As we mentioned yesterday, stocks looked poised for at least a short term bounce as some short term indicators had hit oversold levels plus the indexes were either at or near support levels. We got that today, although it was relatively constrained. The S&P 500 gained 0.61% and the NASDAQ 0.35% as the 8% drop in Apple stung that index in particular. While we don’t talk much about Turkey, after the close the Turkish central bank made a major move, raising interest rates by 4.25%(!) – this is one of the countries that has been causing a lot of issues, and the hope is this type of surge will attract capital inflows into the country. Futures are jumping up by about half a percent as we write this in response to the move.
The Turkish central bank raised its overnight lending rate to 12 percent from 7.75 percent and the overnight borrowing rate to 8 percent from 3.5 percent late Tuesday, in a surprisingly strong move to defend the country’s embattled currency. The lira immediately strengthened to 2.2 to the dollar from 2.253 after the decision. The rate hike was much sharper than expected. Local investors have been selling the lira in favor of foreign currencies, and international investors have been staying away from the Turkish currency, pushing its value down to record lows earlier this week. The cost of Turkey’s debt is also rising alarmingly quickly, with 10-year debt hitting 10.45 percent, its highest since 2010.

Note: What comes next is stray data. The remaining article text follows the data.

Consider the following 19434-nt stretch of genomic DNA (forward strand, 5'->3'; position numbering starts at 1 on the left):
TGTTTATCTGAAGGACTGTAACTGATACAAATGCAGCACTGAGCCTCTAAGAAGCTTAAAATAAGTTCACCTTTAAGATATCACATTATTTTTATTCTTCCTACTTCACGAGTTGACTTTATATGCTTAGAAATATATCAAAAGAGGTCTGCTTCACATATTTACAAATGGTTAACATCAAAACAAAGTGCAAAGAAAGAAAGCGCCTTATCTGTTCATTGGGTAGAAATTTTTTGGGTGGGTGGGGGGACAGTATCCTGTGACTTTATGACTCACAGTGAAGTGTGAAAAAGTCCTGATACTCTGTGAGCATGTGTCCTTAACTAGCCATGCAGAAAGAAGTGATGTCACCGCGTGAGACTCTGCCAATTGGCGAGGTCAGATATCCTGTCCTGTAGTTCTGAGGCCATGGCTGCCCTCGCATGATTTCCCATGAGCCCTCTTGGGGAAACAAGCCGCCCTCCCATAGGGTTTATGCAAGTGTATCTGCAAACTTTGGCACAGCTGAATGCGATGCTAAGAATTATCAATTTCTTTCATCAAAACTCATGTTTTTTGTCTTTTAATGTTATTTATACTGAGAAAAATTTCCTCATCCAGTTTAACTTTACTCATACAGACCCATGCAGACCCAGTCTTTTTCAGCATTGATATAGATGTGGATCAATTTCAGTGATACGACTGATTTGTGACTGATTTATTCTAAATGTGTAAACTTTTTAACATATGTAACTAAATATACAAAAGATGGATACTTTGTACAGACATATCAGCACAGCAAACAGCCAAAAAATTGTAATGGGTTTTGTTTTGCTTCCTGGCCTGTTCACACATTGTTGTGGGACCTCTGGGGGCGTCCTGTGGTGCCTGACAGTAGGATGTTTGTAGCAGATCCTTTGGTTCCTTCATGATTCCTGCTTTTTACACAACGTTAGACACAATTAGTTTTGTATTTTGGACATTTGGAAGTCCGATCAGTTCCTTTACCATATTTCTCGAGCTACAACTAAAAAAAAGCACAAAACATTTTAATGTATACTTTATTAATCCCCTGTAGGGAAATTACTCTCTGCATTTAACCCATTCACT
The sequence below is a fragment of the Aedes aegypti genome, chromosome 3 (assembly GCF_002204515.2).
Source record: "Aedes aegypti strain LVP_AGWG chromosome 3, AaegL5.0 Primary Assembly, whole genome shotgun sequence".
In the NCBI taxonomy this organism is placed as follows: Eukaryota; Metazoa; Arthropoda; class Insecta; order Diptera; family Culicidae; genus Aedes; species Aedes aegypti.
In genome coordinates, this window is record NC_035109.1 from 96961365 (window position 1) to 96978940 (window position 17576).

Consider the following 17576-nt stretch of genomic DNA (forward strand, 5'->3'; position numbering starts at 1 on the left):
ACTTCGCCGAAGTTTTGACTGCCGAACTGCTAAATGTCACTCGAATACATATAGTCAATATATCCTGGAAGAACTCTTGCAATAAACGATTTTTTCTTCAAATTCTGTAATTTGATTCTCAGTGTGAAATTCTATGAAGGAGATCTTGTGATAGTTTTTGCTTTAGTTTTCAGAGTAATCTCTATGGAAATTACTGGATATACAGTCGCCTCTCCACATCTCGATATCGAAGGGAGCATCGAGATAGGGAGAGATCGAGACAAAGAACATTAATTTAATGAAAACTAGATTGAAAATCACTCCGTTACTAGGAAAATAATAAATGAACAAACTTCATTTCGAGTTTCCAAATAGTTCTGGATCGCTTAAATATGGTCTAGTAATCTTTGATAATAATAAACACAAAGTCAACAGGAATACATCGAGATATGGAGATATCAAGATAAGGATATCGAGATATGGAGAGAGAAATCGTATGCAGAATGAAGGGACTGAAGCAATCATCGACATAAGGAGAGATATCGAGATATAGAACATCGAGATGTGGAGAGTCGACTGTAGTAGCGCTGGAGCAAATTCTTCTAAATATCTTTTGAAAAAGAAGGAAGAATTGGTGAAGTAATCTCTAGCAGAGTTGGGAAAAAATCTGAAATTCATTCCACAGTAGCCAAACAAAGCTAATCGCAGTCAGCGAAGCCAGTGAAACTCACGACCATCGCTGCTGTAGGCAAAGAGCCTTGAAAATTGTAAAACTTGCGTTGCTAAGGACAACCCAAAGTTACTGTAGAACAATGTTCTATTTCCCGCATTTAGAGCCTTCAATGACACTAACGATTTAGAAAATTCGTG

There were a few economic reports in the U.S.; most notable durable goods and consumer confidence.
The Conference Board, said its index of consumer attitudes rose to 80.7 from an downwardly revised 77.5 in December. Economists had expected a reading of 78.1. Orders for long-lasting U.S. manufactured goods unexpectedly fell in December as did a gauge of planned business spending on capital goods, which could cast a shadow on an otherwise bright economic outlook. The Commerce Department said durable goods orders dropped 4.3 percent.
On to the charts – as we noted yesterday the S&P 500 in particular was right at a key support area it had bounced off of a few times since October. So far we look like we are in the midst of another one.
Obviously we don’t usually post Turkey charts but here is the ETF for the country, so you can see the damage that has been done in their stock market …but of more concern has been the currency which has been in a bit of freefall this month.
Here is the chart for Apple (AAPL), even though we discussed it yesterday – it is the most followed stock in the market by the average Joe.
Ford (F) reported today and the reaction was muted. Ford Motor posted a higher-than-expected quarterly profit as a strong performance in the No. 2 U.S. automaker’s core North American market offset losses in Europe and South America.
Speaking of well followed stocks, old friend Tesla Motors (TSLA) held up impressively during this selling. While earnings are right around the corner, one area you can find good ideas are stocks that brush off selling during a downdraft – the stock is almost back to recent highs.
We don’t post Bollinger Bands on our charts but for those who use them, this interesting note from SentimenTrader:
We’ve discussed Bollinger Bands several times over the years. The indicator plots volatility bands around a security, usually 2 standard deviations from the 20-day average. After closing within 0.5% of a 52-week high only 3 days ago, the S&P 500 has now closed below its lower Band for the past two days. Remarkably, this has only happened 3 other times since 1928. Two of them led to 1-2 weeks more selling, then multi-month rallies. The other led to an immediate unrelenting rally. The dates were 2/20/46, 6/9/54 and 10/10/79.